What's the most common cause of construction injuries and death? | The Law Offices of T. Andrew Miller, LLC
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What's the most common cause of construction injuries and death?

AdobeStock_75627311.jpgWorking in the construction industry can be rewarding, but it can also be incredibly dangerous. Even if your employer provided you with safety training, you could still be at risk for injury or even death. Falls account for a significant number of construction injuries, and the problem is not getting any better.

The Bureau of Labor Statistics (BLS) began tracking worker deaths from falls about 30 years ago. In 2017, the BLS reported that falls caused 887 worker deaths. That is the highest number of fall-related deaths since tracking began.

Who is at risk for a fall?

Due to the nature of the job, construction workers face a higher-than-average risk. However, anyone who works in an elevated environment could experience a fall. These environments include:

  • Construction sites
  • Roofs
  • Scaffolds
  • Ladders
  • Elevated walkways

Falls do not have to occur from significant heights to be deadly. There are sadly many deaths that occur in the world of residential construction. The number of fatal falls in residential construction actually doubled between the years 2011 and 2015. Knowing this, it might come as no surprise to learn that the National Institute for Occupational Safety and Health says that falls are the most common cause of workplace deaths.

Addressing the problem is complicated

Construction slowed down during the recession in the early 2000s. Since then, the construction industry has rapidly picked back up, and there is now a shortage of experienced workers. Employers should be providing detailed safety trainings to these newer workers, but many are not.

This is an especially serious problem among small construction contractors who employ fewer than 10 people. These employers are less likely to provide necessary safety training, which could explain why more than 60 percent of the fall-related deaths in the construction industry occur within these smaller firms. This is a startling figure considering that fewer than 33% of construction workers work at these smaller companies.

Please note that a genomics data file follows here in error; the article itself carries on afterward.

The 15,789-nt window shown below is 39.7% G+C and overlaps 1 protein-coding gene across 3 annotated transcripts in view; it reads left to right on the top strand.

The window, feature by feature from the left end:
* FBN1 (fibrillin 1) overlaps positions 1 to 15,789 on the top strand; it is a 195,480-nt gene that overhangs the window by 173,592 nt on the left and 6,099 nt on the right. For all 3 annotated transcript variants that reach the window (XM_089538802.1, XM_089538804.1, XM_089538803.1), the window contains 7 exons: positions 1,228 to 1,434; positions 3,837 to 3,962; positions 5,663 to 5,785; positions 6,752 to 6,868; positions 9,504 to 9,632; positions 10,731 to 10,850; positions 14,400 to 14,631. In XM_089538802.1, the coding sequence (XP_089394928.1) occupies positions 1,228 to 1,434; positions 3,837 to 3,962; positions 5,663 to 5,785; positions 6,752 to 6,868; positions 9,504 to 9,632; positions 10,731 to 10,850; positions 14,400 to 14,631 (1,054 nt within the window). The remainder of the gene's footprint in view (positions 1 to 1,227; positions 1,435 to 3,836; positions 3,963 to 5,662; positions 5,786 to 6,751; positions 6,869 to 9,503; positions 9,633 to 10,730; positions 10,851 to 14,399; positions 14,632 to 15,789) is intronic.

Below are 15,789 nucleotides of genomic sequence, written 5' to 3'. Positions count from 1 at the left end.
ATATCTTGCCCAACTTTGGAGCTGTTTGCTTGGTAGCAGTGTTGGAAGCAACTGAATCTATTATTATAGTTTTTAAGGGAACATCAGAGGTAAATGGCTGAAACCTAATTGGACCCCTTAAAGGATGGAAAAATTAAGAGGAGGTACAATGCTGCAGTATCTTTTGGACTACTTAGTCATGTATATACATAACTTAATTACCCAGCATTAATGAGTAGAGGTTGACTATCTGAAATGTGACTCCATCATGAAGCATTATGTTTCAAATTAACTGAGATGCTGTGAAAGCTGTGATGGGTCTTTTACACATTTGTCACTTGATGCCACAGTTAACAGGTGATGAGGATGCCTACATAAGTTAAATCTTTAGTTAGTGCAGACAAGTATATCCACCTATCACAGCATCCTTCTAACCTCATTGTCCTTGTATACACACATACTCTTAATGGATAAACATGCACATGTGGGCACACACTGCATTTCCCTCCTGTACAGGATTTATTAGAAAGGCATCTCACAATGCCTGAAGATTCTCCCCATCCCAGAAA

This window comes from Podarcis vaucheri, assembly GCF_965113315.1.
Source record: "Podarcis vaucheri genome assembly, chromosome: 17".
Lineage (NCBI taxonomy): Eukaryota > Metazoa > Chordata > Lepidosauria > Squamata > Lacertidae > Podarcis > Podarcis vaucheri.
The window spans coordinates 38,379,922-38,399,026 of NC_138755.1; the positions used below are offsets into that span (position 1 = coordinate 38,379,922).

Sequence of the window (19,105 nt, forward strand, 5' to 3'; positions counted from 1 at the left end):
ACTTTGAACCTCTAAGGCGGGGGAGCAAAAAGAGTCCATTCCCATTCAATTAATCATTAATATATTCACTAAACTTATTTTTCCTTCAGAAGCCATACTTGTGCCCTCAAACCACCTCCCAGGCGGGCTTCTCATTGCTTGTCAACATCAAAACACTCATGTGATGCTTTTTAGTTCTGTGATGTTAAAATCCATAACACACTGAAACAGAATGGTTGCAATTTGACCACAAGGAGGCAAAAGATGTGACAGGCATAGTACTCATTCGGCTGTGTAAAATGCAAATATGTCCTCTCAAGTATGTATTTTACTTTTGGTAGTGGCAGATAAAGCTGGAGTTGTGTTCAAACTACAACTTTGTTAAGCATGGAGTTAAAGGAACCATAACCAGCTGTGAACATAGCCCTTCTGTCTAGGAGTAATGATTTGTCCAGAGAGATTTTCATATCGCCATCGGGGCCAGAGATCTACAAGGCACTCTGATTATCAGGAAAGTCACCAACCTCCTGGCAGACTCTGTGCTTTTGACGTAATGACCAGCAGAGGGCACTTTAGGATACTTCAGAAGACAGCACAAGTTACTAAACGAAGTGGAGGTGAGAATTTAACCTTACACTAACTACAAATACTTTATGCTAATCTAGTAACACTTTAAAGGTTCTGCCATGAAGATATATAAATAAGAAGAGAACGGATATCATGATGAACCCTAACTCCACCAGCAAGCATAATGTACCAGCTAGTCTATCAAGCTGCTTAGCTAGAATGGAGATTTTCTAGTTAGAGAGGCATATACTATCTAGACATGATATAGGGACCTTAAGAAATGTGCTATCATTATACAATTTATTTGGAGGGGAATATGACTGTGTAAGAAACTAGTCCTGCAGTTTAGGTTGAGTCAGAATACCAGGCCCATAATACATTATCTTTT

What is OSHA doing?

The Occupational Safety and Health Administration investigates negligent employers and issues fines as they see necessary. Unfortunately, it is not uncommon for OSHA to reduce fines or for companies to get off the hook entirely for small paperwork mistakes. It can be hard to hope for a safer future in construction when employers are not held fully accountable for their actions.

Construction workers in Georgia usually have a lot of pride in the work that they do. Being out of work because of construction injuries can be uncomfortable and upsetting. Workers' compensation can help address some of these feelings by providing necessary compensation for things like lost wages and even medical bills. However, focusing on recovery can be difficult if your workers' comp claim was rejected, so you may want to consider speaking with an experienced attorney about your options for an appeal.

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